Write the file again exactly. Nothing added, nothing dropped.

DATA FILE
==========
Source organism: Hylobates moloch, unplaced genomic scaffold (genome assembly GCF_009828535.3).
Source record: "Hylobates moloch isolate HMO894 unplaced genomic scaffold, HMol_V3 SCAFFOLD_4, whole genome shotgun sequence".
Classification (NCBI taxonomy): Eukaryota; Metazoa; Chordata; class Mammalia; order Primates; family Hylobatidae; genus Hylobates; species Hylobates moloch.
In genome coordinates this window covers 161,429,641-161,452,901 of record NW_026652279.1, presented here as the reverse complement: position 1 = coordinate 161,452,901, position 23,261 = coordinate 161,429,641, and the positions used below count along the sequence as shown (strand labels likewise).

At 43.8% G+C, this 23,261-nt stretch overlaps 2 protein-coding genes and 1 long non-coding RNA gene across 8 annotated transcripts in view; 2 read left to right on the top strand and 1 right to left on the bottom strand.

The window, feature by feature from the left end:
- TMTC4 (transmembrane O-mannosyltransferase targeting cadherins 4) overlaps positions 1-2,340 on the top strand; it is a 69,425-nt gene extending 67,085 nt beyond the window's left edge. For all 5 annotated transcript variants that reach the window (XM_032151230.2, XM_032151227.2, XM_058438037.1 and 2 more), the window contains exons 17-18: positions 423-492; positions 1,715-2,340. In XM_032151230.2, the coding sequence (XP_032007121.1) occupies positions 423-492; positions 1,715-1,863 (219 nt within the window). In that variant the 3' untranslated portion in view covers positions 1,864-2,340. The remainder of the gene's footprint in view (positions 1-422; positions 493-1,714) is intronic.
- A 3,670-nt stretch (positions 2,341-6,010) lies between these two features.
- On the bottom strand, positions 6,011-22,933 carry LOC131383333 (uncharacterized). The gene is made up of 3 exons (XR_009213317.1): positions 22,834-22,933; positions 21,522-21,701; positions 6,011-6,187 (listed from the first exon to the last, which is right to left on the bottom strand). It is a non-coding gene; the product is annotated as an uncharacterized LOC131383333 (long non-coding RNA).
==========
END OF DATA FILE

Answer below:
Source organism: Hylobates moloch, unplaced genomic scaffold (genome assembly GCF_009828535.3).
Source record: "Hylobates moloch isolate HMO894 unplaced genomic scaffold, HMol_V3 SCAFFOLD_4, whole genome shotgun sequence".
Classification (NCBI taxonomy): Eukaryota; Metazoa; Chordata; class Mammalia; order Primates; family Hylobatidae; genus Hylobates; species Hylobates moloch.
In genome coordinates this window covers 161,429,641-161,452,901 of record NW_026652279.1, presented here as the reverse complement: position 1 = coordinate 161,452,901, position 23,261 = coordinate 161,429,641, and the positions used below count along the sequence as shown (strand labels likewise).

At 43.8% G+C, this 23,261-nt stretch overlaps 2 protein-coding genes and 1 long non-coding RNA gene across 8 annotated transcripts in view; 2 read left to right on the top strand and 1 right to left on the bottom strand.

The window, feature by feature from the left end:
- TMTC4 (transmembrane O-mannosyltransferase targeting cadherins 4) overlaps positions 1-2,340 on the top strand; it is a 69,425-nt gene extending 67,085 nt beyond the window's left edge. For all 5 annotated transcript variants that reach the window (XM_032151230.2, XM_032151227.2, XM_058438037.1 and 2 more), the window contains exons 17-18: positions 423-492; positions 1,715-2,340. In XM_032151230.2, the coding sequence (XP_032007121.1) occupies positions 423-492; positions 1,715-1,863 (219 nt within the window). In that variant the 3' untranslated portion in view covers positions 1,864-2,340. The remainder of the gene's footprint in view (positions 1-422; positions 493-1,714) is intronic.
- A 3,670-nt stretch (positions 2,341-6,010) lies between these two features.
- On the bottom strand, positions 6,011-22,933 carry LOC131383333 (uncharacterized). The gene is made up of 3 exons (XR_009213317.1): positions 22,834-22,933; positions 21,522-21,701; positions 6,011-6,187 (listed from the first exon to the last, which is right to left on the bottom strand). It is a non-coding gene; the product is annotated as an uncharacterized LOC131383333 (long non-coding RNA).